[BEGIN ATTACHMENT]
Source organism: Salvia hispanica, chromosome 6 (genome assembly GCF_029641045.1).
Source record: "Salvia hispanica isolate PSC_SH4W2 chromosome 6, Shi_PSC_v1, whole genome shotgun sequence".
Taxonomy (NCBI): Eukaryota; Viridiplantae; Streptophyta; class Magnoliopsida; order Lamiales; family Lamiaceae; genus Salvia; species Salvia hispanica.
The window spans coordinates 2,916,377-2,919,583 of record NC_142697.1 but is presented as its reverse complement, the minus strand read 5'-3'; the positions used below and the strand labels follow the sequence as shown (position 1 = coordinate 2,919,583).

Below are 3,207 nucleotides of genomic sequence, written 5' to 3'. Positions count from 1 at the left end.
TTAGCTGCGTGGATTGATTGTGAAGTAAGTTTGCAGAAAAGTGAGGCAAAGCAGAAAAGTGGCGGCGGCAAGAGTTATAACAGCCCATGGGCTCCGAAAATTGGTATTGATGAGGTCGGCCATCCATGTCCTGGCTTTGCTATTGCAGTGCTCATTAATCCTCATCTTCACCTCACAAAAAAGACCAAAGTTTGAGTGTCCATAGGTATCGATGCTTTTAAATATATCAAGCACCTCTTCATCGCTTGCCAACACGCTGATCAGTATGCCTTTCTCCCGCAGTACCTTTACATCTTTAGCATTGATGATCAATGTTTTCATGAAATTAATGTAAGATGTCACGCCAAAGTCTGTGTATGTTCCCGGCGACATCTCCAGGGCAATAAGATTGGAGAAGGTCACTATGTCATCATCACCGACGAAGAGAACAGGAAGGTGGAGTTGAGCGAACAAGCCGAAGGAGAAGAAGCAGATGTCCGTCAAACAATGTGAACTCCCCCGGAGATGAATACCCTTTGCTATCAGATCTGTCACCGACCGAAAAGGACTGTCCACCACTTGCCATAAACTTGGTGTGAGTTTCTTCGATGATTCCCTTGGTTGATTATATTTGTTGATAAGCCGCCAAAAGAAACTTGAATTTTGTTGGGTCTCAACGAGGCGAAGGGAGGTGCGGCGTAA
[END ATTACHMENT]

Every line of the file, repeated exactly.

Source organism: Salvia hispanica, chromosome 6 (genome assembly GCF_029641045.1).
Source record: "Salvia hispanica isolate PSC_SH4W2 chromosome 6, Shi_PSC_v1, whole genome shotgun sequence".
Taxonomy (NCBI): Eukaryota; Viridiplantae; Streptophyta; class Magnoliopsida; order Lamiales; family Lamiaceae; genus Salvia; species Salvia hispanica.
The window spans coordinates 2,916,377-2,919,583 of record NC_142697.1 but is presented as its reverse complement, the minus strand read 5'-3'; the positions used below and the strand labels follow the sequence as shown (position 1 = coordinate 2,919,583).

Below are 3,207 nucleotides of genomic sequence, written 5' to 3'. Positions count from 1 at the left end.
TTAGCTGCGTGGATTGATTGTGAAGTAAGTTTGCAGAAAAGTGAGGCAAAGCAGAAAAGTGGCGGCGGCAAGAGTTATAACAGCCCATGGGCTCCGAAAATTGGTATTGATGAGGTCGGCCATCCATGTCCTGGCTTTGCTATTGCAGTGCTCATTAATCCTCATCTTCACCTCACAAAAAAGACCAAAGTTTGAGTGTCCATAGGTATCGATGCTTTTAAATATATCAAGCACCTCTTCATCGCTTGCCAACACGCTGATCAGTATGCCTTTCTCCCGCAGTACCTTTACATCTTTAGCATTGATGATCAATGTTTTCATGAAATTAATGTAAGATGTCACGCCAAAGTCTGTGTATGTTCCCGGCGACATCTCCAGGGCAATAAGATTGGAGAAGGTCACTATGTCATCATCACCGACGAAGAGAACAGGAAGGTGGAGTTGAGCGAACAAGCCGAAGGAGAAGAAGCAGATGTCCGTCAAACAATGTGAACTCCCCCGGAGATGAATACCCTTTGCTATCAGATCTGTCACCGACCGAAAAGGACTGTCCACCACTTGCCATAAACTTGGTGTGAGTTTCTTCGATGATTCCCTTGGTTGATTATATTTGTTGATAAGCCGCCAAAAGAAACTTGAATTTTGTTGGGTCTCAACGAGGCGAAGGGAGGTGCGGCGTAA